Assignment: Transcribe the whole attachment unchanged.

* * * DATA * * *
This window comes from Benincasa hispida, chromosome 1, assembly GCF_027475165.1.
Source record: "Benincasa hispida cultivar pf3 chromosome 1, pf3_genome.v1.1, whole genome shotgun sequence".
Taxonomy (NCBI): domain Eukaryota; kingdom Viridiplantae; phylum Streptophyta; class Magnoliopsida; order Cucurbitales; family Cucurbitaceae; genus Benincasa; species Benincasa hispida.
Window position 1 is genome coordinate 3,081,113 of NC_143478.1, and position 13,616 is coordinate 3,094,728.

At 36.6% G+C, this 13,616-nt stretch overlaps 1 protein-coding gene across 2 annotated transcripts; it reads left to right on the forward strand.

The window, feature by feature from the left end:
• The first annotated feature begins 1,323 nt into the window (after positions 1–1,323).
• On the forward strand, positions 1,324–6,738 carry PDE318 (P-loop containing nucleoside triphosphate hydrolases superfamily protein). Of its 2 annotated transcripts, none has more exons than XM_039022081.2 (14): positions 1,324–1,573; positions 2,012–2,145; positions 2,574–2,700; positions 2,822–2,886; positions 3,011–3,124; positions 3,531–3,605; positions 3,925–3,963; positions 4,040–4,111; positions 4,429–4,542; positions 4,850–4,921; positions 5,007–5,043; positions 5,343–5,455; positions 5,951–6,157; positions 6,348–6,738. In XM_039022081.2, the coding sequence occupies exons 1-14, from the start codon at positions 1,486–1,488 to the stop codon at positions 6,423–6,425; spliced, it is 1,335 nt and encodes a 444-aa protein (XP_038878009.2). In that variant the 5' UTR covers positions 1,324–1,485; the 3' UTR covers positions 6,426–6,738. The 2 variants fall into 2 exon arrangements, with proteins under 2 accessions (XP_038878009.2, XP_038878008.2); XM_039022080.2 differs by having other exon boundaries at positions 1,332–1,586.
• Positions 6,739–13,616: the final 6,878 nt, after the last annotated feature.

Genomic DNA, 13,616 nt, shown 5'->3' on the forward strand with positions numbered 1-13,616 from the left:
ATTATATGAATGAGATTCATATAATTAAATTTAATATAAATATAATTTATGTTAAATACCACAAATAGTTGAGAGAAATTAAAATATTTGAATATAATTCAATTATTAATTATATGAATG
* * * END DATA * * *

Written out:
This window comes from Benincasa hispida, chromosome 1, assembly GCF_027475165.1.
Source record: "Benincasa hispida cultivar pf3 chromosome 1, pf3_genome.v1.1, whole genome shotgun sequence".
Taxonomy (NCBI): domain Eukaryota; kingdom Viridiplantae; phylum Streptophyta; class Magnoliopsida; order Cucurbitales; family Cucurbitaceae; genus Benincasa; species Benincasa hispida.
Window position 1 is genome coordinate 3,081,113 of NC_143478.1, and position 13,616 is coordinate 3,094,728.

At 36.6% G+C, this 13,616-nt stretch overlaps 1 protein-coding gene across 2 annotated transcripts; it reads left to right on the forward strand.

The window, feature by feature from the left end:
• The first annotated feature begins 1,323 nt into the window (after positions 1–1,323).
• On the forward strand, positions 1,324–6,738 carry PDE318 (P-loop containing nucleoside triphosphate hydrolases superfamily protein). Of its 2 annotated transcripts, none has more exons than XM_039022081.2 (14): positions 1,324–1,573; positions 2,012–2,145; positions 2,574–2,700; positions 2,822–2,886; positions 3,011–3,124; positions 3,531–3,605; positions 3,925–3,963; positions 4,040–4,111; positions 4,429–4,542; positions 4,850–4,921; positions 5,007–5,043; positions 5,343–5,455; positions 5,951–6,157; positions 6,348–6,738. In XM_039022081.2, the coding sequence occupies exons 1-14, from the start codon at positions 1,486–1,488 to the stop codon at positions 6,423–6,425; spliced, it is 1,335 nt and encodes a 444-aa protein (XP_038878009.2). In that variant the 5' UTR covers positions 1,324–1,485; the 3' UTR covers positions 6,426–6,738. The 2 variants fall into 2 exon arrangements, with proteins under 2 accessions (XP_038878009.2, XP_038878008.2); XM_039022080.2 differs by having other exon boundaries at positions 1,332–1,586.
• Positions 6,739–13,616: the final 6,878 nt, after the last annotated feature.

Genomic DNA, 13,616 nt, shown 5'->3' on the forward strand with positions numbered 1-13,616 from the left:
ATTATATGAATGAGATTCATATAATTAAATTTAATATAAATATAATTTATGTTAAATACCACAAATAGTTGAGAGAAATTAAAATATTTGAATATAATTCAATTATTAATTATATGAATG